English idioms using آموزش اصطلاحات زبان انگلیسی

English idioms using آموزش اصطلاحات زبان انگلیسی

to be hot = very popular / fashionable: “Iceland is a really hot weekend destination at the moment.”

a hot favourite = someone / something most likely to win: “Red Rum was always the hot favourite to win the Grand National.”

a hot tip = important or useful suggestion: “He gave me a hot tip for my interview.”

a hot topic = an issue which is important: “Climate change is a hot topic at the moment.”  

hot off the press = very new story: “This gossip is hot off the press.”

to get too hot = become too dangerous: “Things are getting too hot and the relief agencies are pulling out of the area.”

a hot date = a date with someone you find very attractive: “She’s got a hot date tonight!”

hot stuff = attractive: “Her new boyfriend is hot stuff.”

in the hot seat = in a position of responsibility: “You make the decisions – you’re in the hot seat now!”

in hot water = in trouble because you have done something wrong: “If you send that email now, you’ll find yourself in hot water with the boss.”

have a hot temper = to get angry easily: “He has a hot temper, so don’t provoke him into an argument.”

get hot under the collar = get angry about something which isn’t very important: “You always seem to get hot under the collar about people’s driving habits. Don’t let it worry you!”

hot and bothered = feeling uncomfortable, either because it’s too hot, or because you have too much to do in too little time: “She’s all hot and bothered now that she’s been invited to the theatre this evening.”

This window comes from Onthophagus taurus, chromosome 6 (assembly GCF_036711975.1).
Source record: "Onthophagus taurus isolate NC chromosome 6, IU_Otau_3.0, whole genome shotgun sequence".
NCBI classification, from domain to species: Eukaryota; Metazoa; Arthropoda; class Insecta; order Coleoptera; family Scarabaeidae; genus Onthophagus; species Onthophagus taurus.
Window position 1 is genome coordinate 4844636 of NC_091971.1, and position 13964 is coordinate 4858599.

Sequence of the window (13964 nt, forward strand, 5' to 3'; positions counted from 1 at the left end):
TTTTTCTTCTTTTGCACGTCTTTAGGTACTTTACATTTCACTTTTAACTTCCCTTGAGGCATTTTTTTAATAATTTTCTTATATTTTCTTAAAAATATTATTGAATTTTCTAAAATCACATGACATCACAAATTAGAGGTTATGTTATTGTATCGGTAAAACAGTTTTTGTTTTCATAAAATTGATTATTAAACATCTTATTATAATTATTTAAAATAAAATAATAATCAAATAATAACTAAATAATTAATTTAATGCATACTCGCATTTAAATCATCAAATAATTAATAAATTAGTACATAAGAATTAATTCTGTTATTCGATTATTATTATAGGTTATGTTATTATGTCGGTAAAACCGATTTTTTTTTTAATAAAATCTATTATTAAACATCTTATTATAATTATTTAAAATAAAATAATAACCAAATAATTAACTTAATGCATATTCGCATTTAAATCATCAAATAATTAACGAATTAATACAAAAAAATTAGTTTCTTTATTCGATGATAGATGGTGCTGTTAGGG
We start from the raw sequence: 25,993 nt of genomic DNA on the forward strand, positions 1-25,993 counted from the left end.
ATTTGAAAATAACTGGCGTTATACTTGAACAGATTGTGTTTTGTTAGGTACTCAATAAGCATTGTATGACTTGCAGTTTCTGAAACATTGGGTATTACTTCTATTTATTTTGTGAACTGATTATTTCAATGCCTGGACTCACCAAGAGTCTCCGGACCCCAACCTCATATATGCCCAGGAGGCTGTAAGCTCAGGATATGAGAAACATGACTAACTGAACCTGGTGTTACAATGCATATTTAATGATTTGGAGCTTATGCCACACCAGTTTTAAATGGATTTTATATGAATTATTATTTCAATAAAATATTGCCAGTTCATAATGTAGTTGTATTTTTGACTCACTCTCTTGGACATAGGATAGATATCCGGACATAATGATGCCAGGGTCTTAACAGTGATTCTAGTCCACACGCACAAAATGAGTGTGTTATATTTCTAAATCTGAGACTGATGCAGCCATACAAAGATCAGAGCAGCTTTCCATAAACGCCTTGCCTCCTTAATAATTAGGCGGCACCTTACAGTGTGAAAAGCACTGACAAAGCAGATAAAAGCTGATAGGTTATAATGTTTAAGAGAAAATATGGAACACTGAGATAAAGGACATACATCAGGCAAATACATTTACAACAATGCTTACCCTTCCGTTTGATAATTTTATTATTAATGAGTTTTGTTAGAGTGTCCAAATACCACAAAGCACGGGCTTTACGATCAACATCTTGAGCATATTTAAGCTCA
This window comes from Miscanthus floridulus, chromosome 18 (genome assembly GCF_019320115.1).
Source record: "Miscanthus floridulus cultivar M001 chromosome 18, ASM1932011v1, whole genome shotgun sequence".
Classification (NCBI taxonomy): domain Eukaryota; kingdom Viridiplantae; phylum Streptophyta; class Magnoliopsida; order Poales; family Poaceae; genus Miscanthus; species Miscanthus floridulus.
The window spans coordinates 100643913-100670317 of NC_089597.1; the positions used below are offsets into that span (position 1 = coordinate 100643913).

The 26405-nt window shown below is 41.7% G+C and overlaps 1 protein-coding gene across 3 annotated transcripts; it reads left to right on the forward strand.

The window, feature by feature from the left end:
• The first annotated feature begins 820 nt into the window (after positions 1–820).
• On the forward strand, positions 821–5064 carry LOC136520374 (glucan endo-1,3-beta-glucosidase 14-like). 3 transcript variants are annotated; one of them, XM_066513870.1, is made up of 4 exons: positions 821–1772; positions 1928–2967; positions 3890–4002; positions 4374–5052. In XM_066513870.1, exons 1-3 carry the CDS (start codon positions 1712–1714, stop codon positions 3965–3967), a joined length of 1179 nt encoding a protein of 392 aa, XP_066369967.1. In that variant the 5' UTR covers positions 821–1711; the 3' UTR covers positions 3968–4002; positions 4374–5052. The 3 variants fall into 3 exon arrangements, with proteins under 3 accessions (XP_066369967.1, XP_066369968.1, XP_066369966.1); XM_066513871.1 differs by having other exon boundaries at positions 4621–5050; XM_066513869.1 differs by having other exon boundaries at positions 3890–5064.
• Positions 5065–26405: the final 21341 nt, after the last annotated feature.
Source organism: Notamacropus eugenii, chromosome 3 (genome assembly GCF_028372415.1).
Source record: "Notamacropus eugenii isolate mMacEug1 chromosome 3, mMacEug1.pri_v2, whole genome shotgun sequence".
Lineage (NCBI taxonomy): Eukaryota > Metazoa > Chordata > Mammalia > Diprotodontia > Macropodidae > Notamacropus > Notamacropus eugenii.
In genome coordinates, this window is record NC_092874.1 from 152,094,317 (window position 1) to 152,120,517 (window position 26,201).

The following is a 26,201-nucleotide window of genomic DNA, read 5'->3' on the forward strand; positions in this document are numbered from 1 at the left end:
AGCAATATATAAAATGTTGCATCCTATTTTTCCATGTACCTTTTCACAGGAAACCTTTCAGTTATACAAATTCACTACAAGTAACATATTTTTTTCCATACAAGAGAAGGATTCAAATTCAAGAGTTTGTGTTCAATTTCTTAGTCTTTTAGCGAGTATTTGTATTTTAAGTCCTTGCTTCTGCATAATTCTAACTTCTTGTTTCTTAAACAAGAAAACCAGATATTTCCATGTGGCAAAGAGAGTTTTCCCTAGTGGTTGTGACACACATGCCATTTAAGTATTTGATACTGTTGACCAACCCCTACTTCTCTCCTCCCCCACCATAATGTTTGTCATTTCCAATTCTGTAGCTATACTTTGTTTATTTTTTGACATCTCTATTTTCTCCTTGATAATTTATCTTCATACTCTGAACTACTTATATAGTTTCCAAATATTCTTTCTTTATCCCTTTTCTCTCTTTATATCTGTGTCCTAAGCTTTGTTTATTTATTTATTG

be like a cat on a hot tin roof = restless or jumpy: “He’s like a cat on a hot tin roof with all this talk about redundancies.”

in hot pursuit = to follow closely: “The pickpocket ran off, with members of the public in hot pursuit.”

hot on the trail = close to finding something: “The police are hot on the trail of the mastermind behind the bank robbery.”

hot air = something which is not as important or true as it sounds: “What he says is just a lot of hot air – don’t take it too seriously.”

more (something) than you’ve had hot dinners = an expression to mean that you’ve had a lot of something: “I’ve had more jobs than you’ve had hot dinners!”

blow hot and cold = keep changing your mind about something: “I’m blowing hot and cold about moving to the countryside”

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